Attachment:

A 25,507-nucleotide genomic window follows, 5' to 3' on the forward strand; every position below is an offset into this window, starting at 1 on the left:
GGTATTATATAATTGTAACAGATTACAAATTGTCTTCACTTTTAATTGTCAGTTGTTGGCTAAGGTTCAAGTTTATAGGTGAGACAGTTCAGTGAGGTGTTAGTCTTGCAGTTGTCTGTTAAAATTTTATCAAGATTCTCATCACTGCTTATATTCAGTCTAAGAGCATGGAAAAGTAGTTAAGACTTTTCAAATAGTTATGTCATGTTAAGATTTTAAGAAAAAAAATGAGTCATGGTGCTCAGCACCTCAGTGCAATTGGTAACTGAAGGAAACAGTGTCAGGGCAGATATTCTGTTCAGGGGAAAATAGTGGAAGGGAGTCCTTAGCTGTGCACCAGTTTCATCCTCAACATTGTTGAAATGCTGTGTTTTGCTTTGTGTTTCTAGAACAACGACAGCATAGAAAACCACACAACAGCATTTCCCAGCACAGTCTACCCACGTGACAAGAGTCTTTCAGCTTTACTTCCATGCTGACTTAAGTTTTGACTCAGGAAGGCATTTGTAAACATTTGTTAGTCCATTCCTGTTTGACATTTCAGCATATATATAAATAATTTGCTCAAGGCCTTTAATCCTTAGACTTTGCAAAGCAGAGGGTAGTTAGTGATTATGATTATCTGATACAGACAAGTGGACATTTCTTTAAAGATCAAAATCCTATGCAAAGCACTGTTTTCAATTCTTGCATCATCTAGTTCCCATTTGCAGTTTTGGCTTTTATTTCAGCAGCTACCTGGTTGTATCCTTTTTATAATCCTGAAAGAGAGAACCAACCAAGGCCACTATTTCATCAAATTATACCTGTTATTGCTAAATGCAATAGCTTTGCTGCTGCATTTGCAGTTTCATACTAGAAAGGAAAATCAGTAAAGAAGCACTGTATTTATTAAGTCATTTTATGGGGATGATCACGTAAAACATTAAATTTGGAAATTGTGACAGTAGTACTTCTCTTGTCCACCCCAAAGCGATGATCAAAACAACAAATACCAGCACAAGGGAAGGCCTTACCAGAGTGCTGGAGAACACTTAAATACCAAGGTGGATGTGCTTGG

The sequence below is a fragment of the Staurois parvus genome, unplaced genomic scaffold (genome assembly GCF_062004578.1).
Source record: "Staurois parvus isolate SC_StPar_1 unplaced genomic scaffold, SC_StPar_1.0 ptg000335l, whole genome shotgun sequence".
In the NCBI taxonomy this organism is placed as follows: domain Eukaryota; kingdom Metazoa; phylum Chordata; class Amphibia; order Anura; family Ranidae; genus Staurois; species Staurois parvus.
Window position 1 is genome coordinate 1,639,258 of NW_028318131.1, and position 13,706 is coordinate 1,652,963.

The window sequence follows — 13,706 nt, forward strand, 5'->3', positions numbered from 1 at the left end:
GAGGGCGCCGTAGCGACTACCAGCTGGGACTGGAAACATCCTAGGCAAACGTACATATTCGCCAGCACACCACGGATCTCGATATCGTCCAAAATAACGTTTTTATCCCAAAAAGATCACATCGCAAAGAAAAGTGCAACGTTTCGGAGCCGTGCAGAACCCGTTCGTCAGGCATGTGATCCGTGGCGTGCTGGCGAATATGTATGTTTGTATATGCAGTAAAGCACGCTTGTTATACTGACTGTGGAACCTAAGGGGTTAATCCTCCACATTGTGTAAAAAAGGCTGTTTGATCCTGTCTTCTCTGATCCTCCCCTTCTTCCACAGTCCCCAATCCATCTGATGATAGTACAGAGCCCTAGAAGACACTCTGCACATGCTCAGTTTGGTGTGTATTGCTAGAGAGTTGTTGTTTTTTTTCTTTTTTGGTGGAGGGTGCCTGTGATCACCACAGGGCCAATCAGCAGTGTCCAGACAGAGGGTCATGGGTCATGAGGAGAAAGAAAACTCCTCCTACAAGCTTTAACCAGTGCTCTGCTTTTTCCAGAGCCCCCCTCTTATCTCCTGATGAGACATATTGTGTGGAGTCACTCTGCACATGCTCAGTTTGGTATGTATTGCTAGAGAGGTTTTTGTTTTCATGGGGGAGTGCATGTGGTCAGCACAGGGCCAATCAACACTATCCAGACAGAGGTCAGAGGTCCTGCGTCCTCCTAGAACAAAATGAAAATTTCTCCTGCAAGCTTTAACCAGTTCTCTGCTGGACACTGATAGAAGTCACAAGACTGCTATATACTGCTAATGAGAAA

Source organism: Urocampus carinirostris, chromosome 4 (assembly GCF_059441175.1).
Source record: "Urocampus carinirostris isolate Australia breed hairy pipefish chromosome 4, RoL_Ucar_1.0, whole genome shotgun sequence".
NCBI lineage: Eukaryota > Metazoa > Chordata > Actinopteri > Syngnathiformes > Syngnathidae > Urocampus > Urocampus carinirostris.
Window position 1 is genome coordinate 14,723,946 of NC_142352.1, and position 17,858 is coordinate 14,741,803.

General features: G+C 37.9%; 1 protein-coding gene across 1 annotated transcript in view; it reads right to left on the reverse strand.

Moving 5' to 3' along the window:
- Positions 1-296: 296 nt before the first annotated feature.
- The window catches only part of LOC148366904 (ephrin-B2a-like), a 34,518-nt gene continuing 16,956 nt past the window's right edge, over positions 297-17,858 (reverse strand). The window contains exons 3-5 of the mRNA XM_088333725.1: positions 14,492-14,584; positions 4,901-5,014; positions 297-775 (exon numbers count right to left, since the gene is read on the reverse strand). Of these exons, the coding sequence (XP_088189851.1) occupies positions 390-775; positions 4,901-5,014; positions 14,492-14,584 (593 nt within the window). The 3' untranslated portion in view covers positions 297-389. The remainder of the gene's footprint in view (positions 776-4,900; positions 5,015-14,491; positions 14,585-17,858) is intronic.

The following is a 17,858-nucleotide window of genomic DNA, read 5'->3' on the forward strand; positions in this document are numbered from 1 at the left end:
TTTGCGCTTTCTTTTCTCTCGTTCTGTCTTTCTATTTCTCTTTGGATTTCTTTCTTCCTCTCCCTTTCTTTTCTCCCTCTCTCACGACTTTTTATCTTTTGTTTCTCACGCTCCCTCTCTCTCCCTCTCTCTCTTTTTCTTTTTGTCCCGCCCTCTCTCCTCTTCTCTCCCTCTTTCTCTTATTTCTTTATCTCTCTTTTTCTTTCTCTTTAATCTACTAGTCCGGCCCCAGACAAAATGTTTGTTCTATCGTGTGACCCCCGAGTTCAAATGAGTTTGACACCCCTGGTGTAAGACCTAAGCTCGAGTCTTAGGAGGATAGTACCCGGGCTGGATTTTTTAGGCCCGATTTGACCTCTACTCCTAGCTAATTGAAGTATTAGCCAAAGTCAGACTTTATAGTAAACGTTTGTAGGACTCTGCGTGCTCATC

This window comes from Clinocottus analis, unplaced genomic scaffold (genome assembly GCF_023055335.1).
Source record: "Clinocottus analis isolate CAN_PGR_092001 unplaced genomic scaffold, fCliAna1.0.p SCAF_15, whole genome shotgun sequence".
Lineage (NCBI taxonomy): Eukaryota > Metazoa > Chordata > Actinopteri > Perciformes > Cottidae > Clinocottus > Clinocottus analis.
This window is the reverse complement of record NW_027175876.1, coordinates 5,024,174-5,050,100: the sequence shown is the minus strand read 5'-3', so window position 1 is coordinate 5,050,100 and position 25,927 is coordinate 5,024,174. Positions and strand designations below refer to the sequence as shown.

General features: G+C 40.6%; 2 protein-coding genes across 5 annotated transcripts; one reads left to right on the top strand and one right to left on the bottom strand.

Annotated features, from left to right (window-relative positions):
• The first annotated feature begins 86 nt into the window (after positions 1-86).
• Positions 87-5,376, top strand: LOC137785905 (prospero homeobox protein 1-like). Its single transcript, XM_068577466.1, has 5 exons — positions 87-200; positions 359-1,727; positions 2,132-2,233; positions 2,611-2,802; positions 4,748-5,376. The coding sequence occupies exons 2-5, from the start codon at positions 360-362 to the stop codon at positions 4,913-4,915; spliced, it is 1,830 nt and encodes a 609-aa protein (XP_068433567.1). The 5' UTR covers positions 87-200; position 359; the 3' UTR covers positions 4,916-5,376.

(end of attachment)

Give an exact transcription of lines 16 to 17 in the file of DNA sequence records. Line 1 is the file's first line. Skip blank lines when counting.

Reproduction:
- The window catches only part of LOC148366904 (ephrin-B2a-like), a 34,518-nt gene continuing 16,956 nt past the window's right edge, over positions 297-17,858 (reverse strand). The window contains exons 3-5 of the mRNA XM_088333725.1: positions 14,492-14,584; positions 4,901-5,014; positions 297-775 (exon numbers count right to left, since the gene is read on the reverse strand). Of these exons, the coding sequence (XP_088189851.1) occupies positions 390-775; positions 4,901-5,014; positions 14,492-14,584 (593 nt within the window). The 3' untranslated portion in view covers positions 297-389. The remainder of the gene's footprint in view (positions 776-4,900; positions 5,015-14,491; positions 14,585-17,858) is intronic.

The following is a 17,858-nucleotide window of genomic DNA, read 5'->3' on the forward strand; positions in this document are numbered from 1 at the left end: